But then, was the economy of tribal commun(al)ism truly a “subsistence” one, that is, perpetually on the brink of hunger and catastrophe? No doubt such cases could happen, mostly because of a natural catastrophe. But in what seems a solid majority of cases, the South American tribal societies “produced a food surplus often equal to the needed annual consumption: this production was therefore capable of satisfying the need two times over, or to feed double the existing population” (Clastres 13, and cf. 164-73; the same is true of Malinowski's Trobrianders). Neither is it correct to say that tribal commun(al)ism is incapable of producing a large surplus because it would be “technically inferior.” Clastres argues:

If by technique we mean the ensemble of proceedings which people use not at all to insure the absolute mastery over nature—a demented Cartesian project valid only for our society, the ecological consequences of which we are only now beginning to measure—but to insure a mastery of the natural environment adapted and related to their needs, then we can speak of no technical inferiority in the primitive societies: their capacity to satisfy their needs is at least equal to those of our proud industrial and technological society.… What surprises us in the Inuit or the Australian Aborigines is precisely the richness, imaginativeness, and acuteness of their technical activity…. On the contrary, we must recognize that the discovery of agriculture and of plant domestication happens almost simultaneously in the Americas and the Old World, [and] that the Amerindians do not at all lag behind in the art of selecting and differentiating multiple varieties of useful plants. (162-63)

In sum, as Sahlins has splendidly demonstrated, “[t] he world's most ‘primitive' people have few possessions, but they are not poor” (“Original“ 129, and see his Stone Age ). Subsequent wide-ranging research over all continents has confirmed that procuring food usually took in primitive communism ca. 15-25 hours per week. Clastres sarcastically remarks that ”by such accounting, it is rather the European 19th Century proletariat, illiterate and under-nourished, that ought to be called archaic” (14). Or today's new proletariat of migrant and precarious workers, educated to be semi-literate only?

Why should therefore people in the tribal societies work or produce more than they need? “It is always through violence that people work over and above their needs. Precisely this violence is absent from the primitive world, it is even the definition of their nature…. These are the first societies of leisure, the first societies of abundance, to adopt the just and joyful expression of Sahlins.” (Clastres 166)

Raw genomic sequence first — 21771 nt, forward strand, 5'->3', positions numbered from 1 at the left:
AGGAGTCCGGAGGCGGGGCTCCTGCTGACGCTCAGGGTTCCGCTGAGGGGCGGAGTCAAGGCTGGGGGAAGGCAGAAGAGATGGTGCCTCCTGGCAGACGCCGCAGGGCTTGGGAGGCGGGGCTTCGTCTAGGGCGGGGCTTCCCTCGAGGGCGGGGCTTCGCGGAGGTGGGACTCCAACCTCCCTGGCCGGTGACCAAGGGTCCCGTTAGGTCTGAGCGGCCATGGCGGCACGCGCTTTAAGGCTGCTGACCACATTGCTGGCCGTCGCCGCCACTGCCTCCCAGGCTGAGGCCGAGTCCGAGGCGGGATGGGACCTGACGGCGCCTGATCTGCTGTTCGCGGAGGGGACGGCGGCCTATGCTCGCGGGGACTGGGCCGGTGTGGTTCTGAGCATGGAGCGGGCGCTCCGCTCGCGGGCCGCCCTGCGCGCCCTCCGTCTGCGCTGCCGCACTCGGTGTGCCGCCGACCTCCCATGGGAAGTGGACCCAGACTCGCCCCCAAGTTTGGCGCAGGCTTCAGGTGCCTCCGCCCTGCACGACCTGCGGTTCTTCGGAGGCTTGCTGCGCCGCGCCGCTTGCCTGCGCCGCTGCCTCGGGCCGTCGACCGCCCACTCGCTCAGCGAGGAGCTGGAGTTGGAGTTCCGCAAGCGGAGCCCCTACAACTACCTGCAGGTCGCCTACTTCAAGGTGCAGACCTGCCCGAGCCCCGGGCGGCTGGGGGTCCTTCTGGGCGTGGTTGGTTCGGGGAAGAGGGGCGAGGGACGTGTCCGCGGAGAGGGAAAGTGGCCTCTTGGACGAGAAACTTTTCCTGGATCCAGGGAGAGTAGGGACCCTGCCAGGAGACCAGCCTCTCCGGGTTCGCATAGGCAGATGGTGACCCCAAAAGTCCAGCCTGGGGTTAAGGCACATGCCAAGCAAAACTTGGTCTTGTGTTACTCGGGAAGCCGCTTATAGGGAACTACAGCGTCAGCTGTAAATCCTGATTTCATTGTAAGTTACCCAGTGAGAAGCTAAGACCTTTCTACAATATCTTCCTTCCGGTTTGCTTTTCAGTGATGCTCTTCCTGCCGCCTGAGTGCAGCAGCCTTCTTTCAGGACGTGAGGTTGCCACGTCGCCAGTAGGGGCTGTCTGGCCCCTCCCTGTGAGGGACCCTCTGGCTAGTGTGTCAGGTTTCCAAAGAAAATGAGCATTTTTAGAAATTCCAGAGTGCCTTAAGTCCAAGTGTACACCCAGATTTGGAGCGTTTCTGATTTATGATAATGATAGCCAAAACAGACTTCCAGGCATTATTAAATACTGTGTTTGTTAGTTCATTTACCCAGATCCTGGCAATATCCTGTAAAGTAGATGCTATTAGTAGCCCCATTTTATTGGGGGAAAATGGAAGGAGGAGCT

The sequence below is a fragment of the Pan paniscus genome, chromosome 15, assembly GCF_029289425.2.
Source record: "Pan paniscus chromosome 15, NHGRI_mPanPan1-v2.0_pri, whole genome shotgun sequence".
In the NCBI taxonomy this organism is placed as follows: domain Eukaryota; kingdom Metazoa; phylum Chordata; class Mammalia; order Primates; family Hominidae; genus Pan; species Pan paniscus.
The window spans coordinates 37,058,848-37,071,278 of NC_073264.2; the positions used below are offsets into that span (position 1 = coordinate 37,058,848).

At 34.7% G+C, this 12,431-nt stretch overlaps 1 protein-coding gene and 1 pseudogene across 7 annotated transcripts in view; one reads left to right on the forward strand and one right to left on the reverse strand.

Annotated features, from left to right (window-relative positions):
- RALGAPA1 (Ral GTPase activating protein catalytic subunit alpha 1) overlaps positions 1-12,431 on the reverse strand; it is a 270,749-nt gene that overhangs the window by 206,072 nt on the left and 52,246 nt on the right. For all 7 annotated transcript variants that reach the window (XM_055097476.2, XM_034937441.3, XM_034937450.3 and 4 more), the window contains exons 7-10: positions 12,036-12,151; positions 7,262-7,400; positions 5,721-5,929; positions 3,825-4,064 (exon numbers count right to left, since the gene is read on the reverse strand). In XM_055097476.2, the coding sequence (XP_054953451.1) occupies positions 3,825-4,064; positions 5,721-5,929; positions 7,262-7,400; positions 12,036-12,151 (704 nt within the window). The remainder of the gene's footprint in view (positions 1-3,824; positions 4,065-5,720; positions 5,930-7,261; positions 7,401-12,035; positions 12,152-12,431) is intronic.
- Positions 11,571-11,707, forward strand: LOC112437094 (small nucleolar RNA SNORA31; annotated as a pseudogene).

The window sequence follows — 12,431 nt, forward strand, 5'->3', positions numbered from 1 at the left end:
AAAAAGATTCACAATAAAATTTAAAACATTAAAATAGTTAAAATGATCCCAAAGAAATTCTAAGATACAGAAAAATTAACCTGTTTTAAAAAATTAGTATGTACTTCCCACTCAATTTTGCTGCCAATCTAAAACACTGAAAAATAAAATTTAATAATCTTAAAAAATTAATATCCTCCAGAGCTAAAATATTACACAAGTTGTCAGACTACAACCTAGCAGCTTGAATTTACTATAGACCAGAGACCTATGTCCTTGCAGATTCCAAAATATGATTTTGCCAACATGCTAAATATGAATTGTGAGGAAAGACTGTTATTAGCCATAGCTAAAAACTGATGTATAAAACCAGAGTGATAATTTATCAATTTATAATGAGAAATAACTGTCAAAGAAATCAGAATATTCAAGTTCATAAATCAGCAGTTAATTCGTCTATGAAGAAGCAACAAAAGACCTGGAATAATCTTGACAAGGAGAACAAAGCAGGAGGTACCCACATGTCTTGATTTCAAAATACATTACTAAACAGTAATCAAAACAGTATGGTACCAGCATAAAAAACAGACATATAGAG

It should however be underscored that work or more precisely labour “is not… a true category of tribal economics.” Rather, work is part and parcel of or embedded in kinship and community relationships (Sahlins, Tribesmen 80, and see what follows). “The term ‘economic life' would here have no obvious meaning,” as Polanyi gleefully noted in his splendid essay “Aristotle Discovers the Economy” (70).

3. What Follows From This

Clastres's approach has important theoretical fall-outs for a philosophy of history or of societal development. First of all, he focuses on what I would call, with Badiou, the communist invariant as found in tribal society, the refusal of inequality of power, when the latter means coercion or violence. This invariant, I would add, has at least two aspects, one fixed and one changing together with the rise of productivity in the widest sense (reposing on use-values and not on profit). The constant aspect is that “[a person] is not by work detached from his existence as a dutiful kinsman, citizen of the community, and an intelligent being capable of art and joy…. There is no ‘job,' no time and place where one spends most of one's time not being oneself.” (Sahlins, Tribesmen 80) The changing aspect within the invariant is that in tribal commun(al)ism “production, polity, and piety are not as yet separately organized” (ibidem 15). In class societies, however, a series of huge complications is introduced first by violent power, crystallised in the State, and second by demography, productivity after the Industrial Revolution, and the occupational or cultural specialisations. “Socialism” (as defined after the involution of the Russian Revolution) will then join anthropology in affirming “wisdom suggests we abandon the conventional analysis of culture into distinct economic, socio-political, and ideological spheres” (Sahlins, Tribesmen 15) and consider instead much more intimately entangled societal schemes; I deal with this in lengthy forthcoming discussions of “Tractate” and a book on ex-Yugoslavia. The final pragmatic failure of such “socialism” in an unfavourable context leaves this question to my mind entirely open, yet as different from tribal societies we can in my opinion scarcely escape certain functional separations into perhaps different categories.